Emergency Fire Crew Training Helps Off-duty Securitas Officer Take Control After Road Accident
11 January 2017
An off-duty Protective Services Officer, employed by Securitas UK was first on the scene at a road traffic accident, accrediting his actions and quick thinking to his Emergency Fire Crew specialist training.
Tony Wyatt, who works on a large customer site in North Wales, was on his way to collect his son from school, when he witnessed a car flip on to its side as a result of hitting a bollard. Tony’s immediate concerns were for both the welfare of the driver and the safety of people in the immediate area outside the school gates.
After ascertaining that the driver did not seem to have sustained serious injuries, he instructed him to turn the engine off to mitigate damage in the event of a fuel spill, before finding out if he could get out of the vehicle. The driver’s side was damaged – including smashed windows – and the passenger door was locked. Tony instructed the driver to unlock the passenger door, which enabled him to enter the vehicle and help to free the driver.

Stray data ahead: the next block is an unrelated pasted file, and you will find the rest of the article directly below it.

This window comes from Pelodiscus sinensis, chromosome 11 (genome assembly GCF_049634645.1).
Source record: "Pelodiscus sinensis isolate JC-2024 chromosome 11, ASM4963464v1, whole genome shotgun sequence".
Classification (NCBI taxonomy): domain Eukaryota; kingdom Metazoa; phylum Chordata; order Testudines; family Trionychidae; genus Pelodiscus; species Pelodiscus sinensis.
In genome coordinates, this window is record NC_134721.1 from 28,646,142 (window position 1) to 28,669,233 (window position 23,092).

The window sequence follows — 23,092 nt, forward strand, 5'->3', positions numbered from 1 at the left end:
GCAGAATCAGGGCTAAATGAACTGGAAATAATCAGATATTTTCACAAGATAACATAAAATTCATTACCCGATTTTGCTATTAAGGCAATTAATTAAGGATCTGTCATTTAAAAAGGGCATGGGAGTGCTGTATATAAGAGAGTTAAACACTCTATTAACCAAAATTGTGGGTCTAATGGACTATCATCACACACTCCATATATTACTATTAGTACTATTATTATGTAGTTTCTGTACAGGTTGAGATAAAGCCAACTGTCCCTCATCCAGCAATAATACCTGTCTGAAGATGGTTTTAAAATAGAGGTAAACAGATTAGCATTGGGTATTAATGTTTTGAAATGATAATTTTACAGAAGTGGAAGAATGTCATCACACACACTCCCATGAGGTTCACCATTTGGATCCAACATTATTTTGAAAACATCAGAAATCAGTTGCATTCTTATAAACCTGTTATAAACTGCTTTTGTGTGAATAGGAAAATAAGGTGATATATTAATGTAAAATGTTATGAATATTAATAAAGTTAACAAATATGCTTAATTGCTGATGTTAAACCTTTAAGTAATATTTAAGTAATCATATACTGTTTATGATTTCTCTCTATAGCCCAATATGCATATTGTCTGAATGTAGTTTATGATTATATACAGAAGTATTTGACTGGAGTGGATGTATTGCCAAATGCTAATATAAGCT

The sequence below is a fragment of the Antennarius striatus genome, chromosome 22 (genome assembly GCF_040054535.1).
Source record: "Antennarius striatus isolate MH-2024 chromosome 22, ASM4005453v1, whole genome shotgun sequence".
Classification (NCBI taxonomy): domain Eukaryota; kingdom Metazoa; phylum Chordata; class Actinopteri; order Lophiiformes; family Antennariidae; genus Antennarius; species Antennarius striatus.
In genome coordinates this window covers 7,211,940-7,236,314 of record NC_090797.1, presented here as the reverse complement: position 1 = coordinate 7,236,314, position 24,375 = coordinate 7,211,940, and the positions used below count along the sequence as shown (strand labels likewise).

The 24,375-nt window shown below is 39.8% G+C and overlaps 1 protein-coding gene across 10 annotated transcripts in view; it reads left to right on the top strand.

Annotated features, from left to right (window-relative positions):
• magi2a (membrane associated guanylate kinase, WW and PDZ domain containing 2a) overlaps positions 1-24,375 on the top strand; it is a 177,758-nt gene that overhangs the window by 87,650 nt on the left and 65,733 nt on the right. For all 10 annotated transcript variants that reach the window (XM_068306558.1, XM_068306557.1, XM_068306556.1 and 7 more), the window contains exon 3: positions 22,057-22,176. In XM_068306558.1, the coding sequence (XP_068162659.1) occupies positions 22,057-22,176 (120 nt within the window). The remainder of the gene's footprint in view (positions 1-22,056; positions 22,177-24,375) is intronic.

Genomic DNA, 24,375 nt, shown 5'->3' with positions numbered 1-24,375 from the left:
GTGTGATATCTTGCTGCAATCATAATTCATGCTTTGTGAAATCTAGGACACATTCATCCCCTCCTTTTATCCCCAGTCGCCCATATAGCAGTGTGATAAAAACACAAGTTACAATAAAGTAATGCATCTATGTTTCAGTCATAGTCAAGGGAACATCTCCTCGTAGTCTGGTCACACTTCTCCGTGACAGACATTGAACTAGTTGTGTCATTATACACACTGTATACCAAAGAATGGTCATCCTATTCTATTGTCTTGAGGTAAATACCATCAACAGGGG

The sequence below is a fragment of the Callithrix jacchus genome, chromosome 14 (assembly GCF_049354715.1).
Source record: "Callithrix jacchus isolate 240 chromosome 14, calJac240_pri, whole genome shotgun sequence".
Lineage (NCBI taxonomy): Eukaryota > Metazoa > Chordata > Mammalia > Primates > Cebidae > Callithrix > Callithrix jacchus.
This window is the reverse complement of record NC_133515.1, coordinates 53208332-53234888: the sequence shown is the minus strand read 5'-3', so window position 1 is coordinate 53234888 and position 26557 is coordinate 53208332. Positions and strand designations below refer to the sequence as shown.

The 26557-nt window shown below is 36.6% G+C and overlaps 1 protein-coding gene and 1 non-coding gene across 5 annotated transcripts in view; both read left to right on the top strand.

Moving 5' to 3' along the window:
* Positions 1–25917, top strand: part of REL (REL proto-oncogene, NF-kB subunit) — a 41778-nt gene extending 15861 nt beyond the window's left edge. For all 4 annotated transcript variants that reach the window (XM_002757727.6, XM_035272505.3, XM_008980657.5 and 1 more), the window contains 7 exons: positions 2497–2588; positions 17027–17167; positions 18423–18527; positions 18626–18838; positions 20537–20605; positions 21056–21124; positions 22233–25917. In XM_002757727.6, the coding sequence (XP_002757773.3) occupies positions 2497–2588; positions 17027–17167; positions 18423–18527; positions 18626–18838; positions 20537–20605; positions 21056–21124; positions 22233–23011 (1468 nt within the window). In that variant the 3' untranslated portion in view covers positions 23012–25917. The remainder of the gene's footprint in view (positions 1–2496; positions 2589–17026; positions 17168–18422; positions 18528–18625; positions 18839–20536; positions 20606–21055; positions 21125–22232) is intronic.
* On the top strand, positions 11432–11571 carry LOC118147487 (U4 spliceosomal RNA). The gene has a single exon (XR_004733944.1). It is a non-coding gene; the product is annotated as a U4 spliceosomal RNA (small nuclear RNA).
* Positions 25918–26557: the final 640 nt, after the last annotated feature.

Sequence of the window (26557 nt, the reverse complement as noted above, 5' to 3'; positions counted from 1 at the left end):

The emergency services had been called, but Tony took advantage of his first aid training to check the driver for injuries pending their arrival. Thankfully, injuries were limited to minor cuts and slight shock, and after being examined by paramedics, he was sent on his way.
Tony stated: “It turned out that the sun’s glare off the road had momentarily blinded the driver, which is why he hit the bollard. I’m just thankful that I was there to help and that he didn’t sustain any serious injuries.” He continued: “As luck had it, I had just completed my Emergency Fire Crew Capability (EFCC) course at the Fire Services College in Moreton-in-Marsh, giving me the confidence that I could handle the situation correctly. My thanks go to the instructors there for making the course so enjoyable and – as it turns out – highly relevant.”
Securitas UK Director of Specialised Protective Services Shaun Kennedy commented: “We aim to equip our officers to effectively handle any situation they may encounter during the course of their work – which is behind the fact that over 600 employees to date have passed the EFCC training course. It makes me especially proud that Tony and other officers have also been able to exploit these skills – as well as acting on their own initiative – in order to be so highly effective in emergency situations outside the workplace.”